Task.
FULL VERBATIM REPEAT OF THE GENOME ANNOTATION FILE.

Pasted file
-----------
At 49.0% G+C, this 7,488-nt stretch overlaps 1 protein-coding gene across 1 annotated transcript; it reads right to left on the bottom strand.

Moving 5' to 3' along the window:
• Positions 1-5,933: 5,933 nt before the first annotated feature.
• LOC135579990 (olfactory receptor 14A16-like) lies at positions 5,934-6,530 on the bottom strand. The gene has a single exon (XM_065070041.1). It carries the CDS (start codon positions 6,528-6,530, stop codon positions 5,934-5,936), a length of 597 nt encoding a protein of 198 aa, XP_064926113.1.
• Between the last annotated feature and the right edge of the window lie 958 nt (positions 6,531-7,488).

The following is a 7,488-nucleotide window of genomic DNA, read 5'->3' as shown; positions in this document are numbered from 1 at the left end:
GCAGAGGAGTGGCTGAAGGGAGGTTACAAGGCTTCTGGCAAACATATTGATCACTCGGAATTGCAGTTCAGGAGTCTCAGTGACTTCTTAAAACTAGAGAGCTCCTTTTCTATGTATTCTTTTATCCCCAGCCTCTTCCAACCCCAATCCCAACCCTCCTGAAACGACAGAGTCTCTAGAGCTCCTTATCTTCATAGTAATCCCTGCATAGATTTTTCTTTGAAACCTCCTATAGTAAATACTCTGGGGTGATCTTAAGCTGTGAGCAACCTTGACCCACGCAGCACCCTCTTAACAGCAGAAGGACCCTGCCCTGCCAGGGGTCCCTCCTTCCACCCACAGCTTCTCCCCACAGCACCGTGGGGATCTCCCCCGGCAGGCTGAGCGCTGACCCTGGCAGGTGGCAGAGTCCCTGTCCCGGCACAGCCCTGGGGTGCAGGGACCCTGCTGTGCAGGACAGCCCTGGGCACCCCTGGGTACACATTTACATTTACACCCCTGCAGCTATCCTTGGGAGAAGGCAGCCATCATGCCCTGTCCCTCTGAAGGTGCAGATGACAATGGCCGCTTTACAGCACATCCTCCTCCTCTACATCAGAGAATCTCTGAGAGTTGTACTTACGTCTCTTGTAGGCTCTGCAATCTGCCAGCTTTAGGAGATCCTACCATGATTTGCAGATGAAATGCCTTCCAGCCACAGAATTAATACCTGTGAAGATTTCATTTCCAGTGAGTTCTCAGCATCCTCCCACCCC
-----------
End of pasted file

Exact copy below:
At 49.0% G+C, this 7,488-nt stretch overlaps 1 protein-coding gene across 1 annotated transcript; it reads right to left on the bottom strand.

Moving 5' to 3' along the window:
• Positions 1-5,933: 5,933 nt before the first annotated feature.
• LOC135579990 (olfactory receptor 14A16-like) lies at positions 5,934-6,530 on the bottom strand. The gene has a single exon (XM_065070041.1). It carries the CDS (start codon positions 6,528-6,530, stop codon positions 5,934-5,936), a length of 597 nt encoding a protein of 198 aa, XP_064926113.1.
• Between the last annotated feature and the right edge of the window lie 958 nt (positions 6,531-7,488).

The following is a 7,488-nucleotide window of genomic DNA, read 5'->3' as shown; positions in this document are numbered from 1 at the left end:
GCAGAGGAGTGGCTGAAGGGAGGTTACAAGGCTTCTGGCAAACATATTGATCACTCGGAATTGCAGTTCAGGAGTCTCAGTGACTTCTTAAAACTAGAGAGCTCCTTTTCTATGTATTCTTTTATCCCCAGCCTCTTCCAACCCCAATCCCAACCCTCCTGAAACGACAGAGTCTCTAGAGCTCCTTATCTTCATAGTAATCCCTGCATAGATTTTTCTTTGAAACCTCCTATAGTAAATACTCTGGGGTGATCTTAAGCTGTGAGCAACCTTGACCCACGCAGCACCCTCTTAACAGCAGAAGGACCCTGCCCTGCCAGGGGTCCCTCCTTCCACCCACAGCTTCTCCCCACAGCACCGTGGGGATCTCCCCCGGCAGGCTGAGCGCTGACCCTGGCAGGTGGCAGAGTCCCTGTCCCGGCACAGCCCTGGGGTGCAGGGACCCTGCTGTGCAGGACAGCCCTGGGCACCCCTGGGTACACATTTACATTTACACCCCTGCAGCTATCCTTGGGAGAAGGCAGCCATCATGCCCTGTCCCTCTGAAGGTGCAGATGACAATGGCCGCTTTACAGCACATCCTCCTCCTCTACATCAGAGAATCTCTGAGAGTTGTACTTACGTCTCTTGTAGGCTCTGCAATCTGCCAGCTTTAGGAGATCCTACCATGATTTGCAGATGAAATGCCTTCCAGCCACAGAATTAATACCTGTGAAGATTTCATTTCCAGTGAGTTCTCAGCATCCTCCCACCCC